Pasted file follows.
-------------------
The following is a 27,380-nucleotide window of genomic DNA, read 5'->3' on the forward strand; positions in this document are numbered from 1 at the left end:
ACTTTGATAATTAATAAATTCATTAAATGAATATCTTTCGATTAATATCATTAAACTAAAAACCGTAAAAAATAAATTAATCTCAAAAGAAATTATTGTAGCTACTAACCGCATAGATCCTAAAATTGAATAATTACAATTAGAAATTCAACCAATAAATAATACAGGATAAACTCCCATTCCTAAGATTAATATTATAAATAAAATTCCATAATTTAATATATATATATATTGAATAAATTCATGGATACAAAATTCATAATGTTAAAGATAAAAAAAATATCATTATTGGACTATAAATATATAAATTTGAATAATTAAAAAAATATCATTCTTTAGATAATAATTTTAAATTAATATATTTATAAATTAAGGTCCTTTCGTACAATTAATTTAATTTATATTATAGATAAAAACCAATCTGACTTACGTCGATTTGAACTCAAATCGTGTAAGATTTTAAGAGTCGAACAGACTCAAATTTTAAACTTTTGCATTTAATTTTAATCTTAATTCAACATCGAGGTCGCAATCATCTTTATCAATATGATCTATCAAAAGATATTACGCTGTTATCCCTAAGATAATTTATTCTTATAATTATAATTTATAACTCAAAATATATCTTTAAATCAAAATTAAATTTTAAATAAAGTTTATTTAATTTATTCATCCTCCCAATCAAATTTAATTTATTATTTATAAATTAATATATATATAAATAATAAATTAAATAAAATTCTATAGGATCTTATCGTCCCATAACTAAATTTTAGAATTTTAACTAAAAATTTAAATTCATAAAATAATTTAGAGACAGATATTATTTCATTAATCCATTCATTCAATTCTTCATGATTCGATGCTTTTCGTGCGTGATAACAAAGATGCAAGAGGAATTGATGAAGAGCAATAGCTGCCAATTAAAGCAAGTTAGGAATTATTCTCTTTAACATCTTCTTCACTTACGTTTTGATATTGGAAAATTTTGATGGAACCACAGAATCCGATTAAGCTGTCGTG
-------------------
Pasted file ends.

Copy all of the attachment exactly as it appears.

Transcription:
The following is a 27,380-nucleotide window of genomic DNA, read 5'->3' on the forward strand; positions in this document are numbered from 1 at the left end:
ACTTTGATAATTAATAAATTCATTAAATGAATATCTTTCGATTAATATCATTAAACTAAAAACCGTAAAAAATAAATTAATCTCAAAAGAAATTATTGTAGCTACTAACCGCATAGATCCTAAAATTGAATAATTACAATTAGAAATTCAACCAATAAATAATACAGGATAAACTCCCATTCCTAAGATTAATATTATAAATAAAATTCCATAATTTAATATATATATATATTGAATAAATTCATGGATACAAAATTCATAATGTTAAAGATAAAAAAAATATCATTATTGGACTATAAATATATAAATTTGAATAATTAAAAAAATATCATTCTTTAGATAATAATTTTAAATTAATATATTTATAAATTAAGGTCCTTTCGTACAATTAATTTAATTTATATTATAGATAAAAACCAATCTGACTTACGTCGATTTGAACTCAAATCGTGTAAGATTTTAAGAGTCGAACAGACTCAAATTTTAAACTTTTGCATTTAATTTTAATCTTAATTCAACATCGAGGTCGCAATCATCTTTATCAATATGATCTATCAAAAGATATTACGCTGTTATCCCTAAGATAATTTATTCTTATAATTATAATTTATAACTCAAAATATATCTTTAAATCAAAATTAAATTTTAAATAAAGTTTATTTAATTTATTCATCCTCCCAATCAAATTTAATTTATTATTTATAAATTAATATATATATAAATAATAAATTAAATAAAATTCTATAGGATCTTATCGTCCCATAACTAAATTTTAGAATTTTAACTAAAAATTTAAATTCATAAAATAATTTAGAGACAGATATTATTTCATTAATCCATTCATTCAATTCTTCATGATTCGATGCTTTTCGTGCGTGATAACAAAGATGCAAGAGGAATTGATGAAGAGCAATAGCTGCCAATTAAAGCAAGTTAGGAATTATTCTCTTTAACATCTTCTTCACTTACGTTTTGATATTGGAAAATTTTGATGGAACCACAGAATCCGATTAAGCTGTCGTG